Aspen Princess: Lifetime of waiting rewarded by a child’s first journey

Alison Berkley Margo
Aspen Princess

When I announced my plans to take a 16-hour road trip with my 2-year-old son, I was met to a chorus of groans.

“You are brave,” said one friend.

“You are crazy,” said another.

“This is the part where you’re supposed to keep your thoughts to yourself,” I replied.

Sometimes, when you’re expecting the worst, that’s when the best things happen. At least that’s what I was thinking as we rolled into Pismo Dunes just as the sun was starting to set over the Pacific Ocean. The sky blazed with deep shades of fuchsia, coral and cerulean blue as if god herself painted this masterpiece in front of our very eyes with the ocean horizon as her canvas. With each minute, the colors intensified, the design of the clouds became more intricate and the light danced and played across the sky as the sun slowly disappeared.

Pismo Dunes is the only beach in California that allows vehicles on the sand. Normally, this idea would not appeal to me, but considering the whole point of this trip was to camp on the beach in the rooftop tent we’d just purchased this summer, the idea of literally camping on the beach was a dream come true.

Still, the reviews weren’t stellar. People complained about the beach being too exposed to wind and sun, about the constant noise of ATVs buzzing around, the huge RVs parked one on top of the other, the vehicles getting stuck in the deep sand and the party atmosphere that sounded a little too much like Burning Man. I’d also heard that camping on California’s beaches required reservations made months in advance, and the fact that 1,000 vehicles per day were permitted here did nothing to quell my anxiety that this might not be the best place for a 2-year-old.

Still, I had lived in Southern California for seven years and knew that Californians think that a two-degree variation in temperature (otherwise known as “winter”) and the idea of being cold sends them into a total panic. This is why it’s normal to see people cruising around in Ugg boots, puffy coats and beanies when it’s 66 degrees outside. I knew chances were good that the idea of camping in November probably would not appeal to the good people of the Sunshine State.

Turns out I was right. We rolled up to the entry gate and the nice kid working the booth looked at us with a confused expression when we asked if there was still space available to camp on the beach.

“Ummm, yeah. Tons. That’ll be 10 dollars,” he said, handed us a brochure, and sent us on our merry way.

Though there were several vehicles and tents already setting up camp, the beach itself was massive with soft sand and ample views of the coastline in both directions. Within minutes, we had our toes in the sand and beers in our hands just in time for sunset.

“The only thing missing from this picture is a fish taco,” I said.

As if it materialized out of my sheer will, a Mexican restaurant appeared at the entrance to the park.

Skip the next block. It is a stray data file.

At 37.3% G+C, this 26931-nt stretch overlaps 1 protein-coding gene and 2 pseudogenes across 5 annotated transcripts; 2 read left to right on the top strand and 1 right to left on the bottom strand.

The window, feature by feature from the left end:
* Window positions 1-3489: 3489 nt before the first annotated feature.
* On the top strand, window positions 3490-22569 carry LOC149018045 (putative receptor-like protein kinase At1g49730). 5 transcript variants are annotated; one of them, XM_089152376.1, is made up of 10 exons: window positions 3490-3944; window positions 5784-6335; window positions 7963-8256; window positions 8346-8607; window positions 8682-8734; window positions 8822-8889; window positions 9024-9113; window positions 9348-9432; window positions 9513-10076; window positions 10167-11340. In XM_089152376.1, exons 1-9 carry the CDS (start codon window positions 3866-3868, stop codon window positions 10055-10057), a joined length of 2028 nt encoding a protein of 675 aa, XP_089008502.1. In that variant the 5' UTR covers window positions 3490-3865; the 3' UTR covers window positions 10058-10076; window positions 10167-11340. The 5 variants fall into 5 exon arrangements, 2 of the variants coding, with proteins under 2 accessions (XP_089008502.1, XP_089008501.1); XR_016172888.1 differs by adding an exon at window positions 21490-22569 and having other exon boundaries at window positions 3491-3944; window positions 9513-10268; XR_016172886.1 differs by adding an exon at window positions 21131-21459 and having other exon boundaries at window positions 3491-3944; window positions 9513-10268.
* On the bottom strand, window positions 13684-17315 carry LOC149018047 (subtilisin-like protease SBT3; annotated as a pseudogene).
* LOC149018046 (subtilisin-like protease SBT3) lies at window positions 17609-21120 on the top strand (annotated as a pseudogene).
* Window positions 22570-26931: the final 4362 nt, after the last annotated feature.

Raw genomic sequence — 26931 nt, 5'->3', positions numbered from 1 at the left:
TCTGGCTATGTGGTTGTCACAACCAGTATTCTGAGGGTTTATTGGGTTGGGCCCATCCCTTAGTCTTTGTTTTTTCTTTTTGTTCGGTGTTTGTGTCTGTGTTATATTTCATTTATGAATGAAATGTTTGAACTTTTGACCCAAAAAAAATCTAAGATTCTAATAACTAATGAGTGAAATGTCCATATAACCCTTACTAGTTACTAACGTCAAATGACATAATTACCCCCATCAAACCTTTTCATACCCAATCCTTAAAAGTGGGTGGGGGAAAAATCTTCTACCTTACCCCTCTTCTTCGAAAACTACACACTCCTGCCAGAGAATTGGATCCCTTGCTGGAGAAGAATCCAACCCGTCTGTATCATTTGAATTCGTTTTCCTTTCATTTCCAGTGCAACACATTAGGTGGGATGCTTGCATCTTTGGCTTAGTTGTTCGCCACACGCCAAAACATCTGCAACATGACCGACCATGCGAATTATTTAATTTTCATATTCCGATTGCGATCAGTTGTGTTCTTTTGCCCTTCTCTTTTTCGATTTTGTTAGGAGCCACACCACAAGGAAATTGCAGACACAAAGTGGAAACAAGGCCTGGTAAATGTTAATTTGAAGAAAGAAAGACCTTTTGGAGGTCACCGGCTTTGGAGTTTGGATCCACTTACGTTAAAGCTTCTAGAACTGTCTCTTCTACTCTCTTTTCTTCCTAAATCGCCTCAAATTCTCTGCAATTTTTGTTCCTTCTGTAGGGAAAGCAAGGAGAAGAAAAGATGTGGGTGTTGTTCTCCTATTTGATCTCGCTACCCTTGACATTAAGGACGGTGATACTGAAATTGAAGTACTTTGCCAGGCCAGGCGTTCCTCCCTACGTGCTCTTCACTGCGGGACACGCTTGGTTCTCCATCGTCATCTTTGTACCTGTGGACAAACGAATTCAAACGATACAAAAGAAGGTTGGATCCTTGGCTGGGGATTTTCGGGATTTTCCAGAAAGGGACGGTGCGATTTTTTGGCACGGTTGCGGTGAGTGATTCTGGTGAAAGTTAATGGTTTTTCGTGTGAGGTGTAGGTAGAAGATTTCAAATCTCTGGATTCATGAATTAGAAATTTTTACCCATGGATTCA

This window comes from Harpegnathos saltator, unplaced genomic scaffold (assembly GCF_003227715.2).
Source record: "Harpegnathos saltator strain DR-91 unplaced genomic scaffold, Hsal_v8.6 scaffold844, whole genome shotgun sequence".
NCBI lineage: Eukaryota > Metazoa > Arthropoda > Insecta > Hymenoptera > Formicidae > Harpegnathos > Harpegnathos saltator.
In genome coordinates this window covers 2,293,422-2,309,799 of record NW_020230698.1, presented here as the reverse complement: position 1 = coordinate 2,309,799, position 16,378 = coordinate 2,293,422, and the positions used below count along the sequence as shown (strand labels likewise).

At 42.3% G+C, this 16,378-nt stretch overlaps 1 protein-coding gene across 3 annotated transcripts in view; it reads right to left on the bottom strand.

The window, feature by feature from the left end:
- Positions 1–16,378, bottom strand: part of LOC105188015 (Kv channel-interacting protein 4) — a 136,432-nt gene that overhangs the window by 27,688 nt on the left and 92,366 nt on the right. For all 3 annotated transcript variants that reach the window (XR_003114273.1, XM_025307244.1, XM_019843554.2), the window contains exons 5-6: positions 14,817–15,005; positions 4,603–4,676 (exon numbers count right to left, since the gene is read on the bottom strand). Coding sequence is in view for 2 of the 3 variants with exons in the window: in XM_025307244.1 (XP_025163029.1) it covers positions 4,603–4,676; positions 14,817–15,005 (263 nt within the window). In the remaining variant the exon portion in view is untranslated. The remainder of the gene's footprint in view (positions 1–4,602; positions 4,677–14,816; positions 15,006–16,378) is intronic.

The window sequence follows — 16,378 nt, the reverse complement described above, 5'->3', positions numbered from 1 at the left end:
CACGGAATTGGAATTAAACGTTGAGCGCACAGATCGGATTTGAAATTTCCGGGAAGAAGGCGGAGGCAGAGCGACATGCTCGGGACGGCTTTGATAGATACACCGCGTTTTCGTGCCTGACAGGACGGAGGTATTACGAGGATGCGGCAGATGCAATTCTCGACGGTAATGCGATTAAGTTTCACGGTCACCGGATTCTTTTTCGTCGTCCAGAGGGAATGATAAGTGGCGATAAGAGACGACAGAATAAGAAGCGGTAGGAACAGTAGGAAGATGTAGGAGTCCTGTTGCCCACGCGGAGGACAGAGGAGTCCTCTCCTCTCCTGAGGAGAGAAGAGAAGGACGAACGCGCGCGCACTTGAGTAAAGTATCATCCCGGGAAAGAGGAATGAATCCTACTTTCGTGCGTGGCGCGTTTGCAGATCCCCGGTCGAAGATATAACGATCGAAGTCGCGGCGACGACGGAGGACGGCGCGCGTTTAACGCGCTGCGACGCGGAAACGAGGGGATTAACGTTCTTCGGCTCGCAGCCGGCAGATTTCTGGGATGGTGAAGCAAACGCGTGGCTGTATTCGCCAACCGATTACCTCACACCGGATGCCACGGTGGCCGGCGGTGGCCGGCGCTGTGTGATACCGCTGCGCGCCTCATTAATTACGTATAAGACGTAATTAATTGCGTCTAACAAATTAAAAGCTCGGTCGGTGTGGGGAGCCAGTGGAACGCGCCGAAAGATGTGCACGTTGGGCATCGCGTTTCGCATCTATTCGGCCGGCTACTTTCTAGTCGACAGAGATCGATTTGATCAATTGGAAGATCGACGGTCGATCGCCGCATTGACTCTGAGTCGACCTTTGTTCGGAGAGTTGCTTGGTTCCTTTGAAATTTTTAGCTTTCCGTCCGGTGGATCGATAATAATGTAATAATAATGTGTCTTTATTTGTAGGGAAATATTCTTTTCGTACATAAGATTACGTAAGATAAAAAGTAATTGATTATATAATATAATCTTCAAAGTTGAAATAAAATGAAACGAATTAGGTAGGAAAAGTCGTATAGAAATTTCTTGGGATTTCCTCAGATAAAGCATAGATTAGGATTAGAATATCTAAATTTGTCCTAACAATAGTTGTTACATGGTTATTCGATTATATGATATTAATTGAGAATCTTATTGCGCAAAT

When we laid down to sleep that night, the sound of the surf so loud it drowned out any other campers nearby, my thoughts softened with a three-beer buzz, I fell into a deep, dreamless sleep.

From there, it was on to Big Sur, where we met up with Kate and Brett at their favorite beach. I had never been to Big Sur, even after all my years in California because I wanted to save this section of coast for a special occasion. This, it turned out, was it.

“We better get Levi’s motion sickness bands,” I said, realizing I was the one who felt sick. This winding road, which meandered along the precipice of steep cliffsides over the ocean where the surf crashed violently into large rocks below, was gnarly even by Colorado standards, making Independence Pass look relatively tame.

As crowded and overpopulated as California is, this relatively remote section of coastline felt wild, almost other worldly. We camped on top of a ridgeline, suspended, floating above the expanse of ocean below where our young children ran through tall golden grasses glowing in the setting sun, the sound of their laughter the soundtrack to a moment that may have been the closest thing to perfection I have experienced so far in my lifetime.

“I want to go in the roof nest and lie down,” Levi announced as the darkness closed in. I helped him up the ladder and settled him in, under the flannel sheets and king size duvet we’d bought just for the occasion, the multi-colored string lights emanating a festive glow. I zipped the windows closed and climbed down the ladder without any protest from my toddler whose bedtime routine often felt like a battle of the wills, going on for as long as he could will himself to stay awake and monopolize my attention.

But not tonight. High on this coastal perch, almost 2,000 miles away from home after we dragged him on a 16-hour drive and slept in a different place every night (including a Wal-Mart parking lot in St. George, Utah), he also seemed to experience true contentment. Traveling with Levi had been nothing like I’d feared. He reveled in the joy of discovery, entertained not by us reading to him until our voices were hoarse or until his eyes glazed over from staring at the tiny screen of our smartphones watching some inane show on Netflix but with the world around him.

The next morning I’d watch my boy squeal with glee as he ran through the wet sand dragging a large piece of seaweed behind him, dancing in the morning sun. I knew I had finally arrived at the place where I’ve waited my whole life to be.

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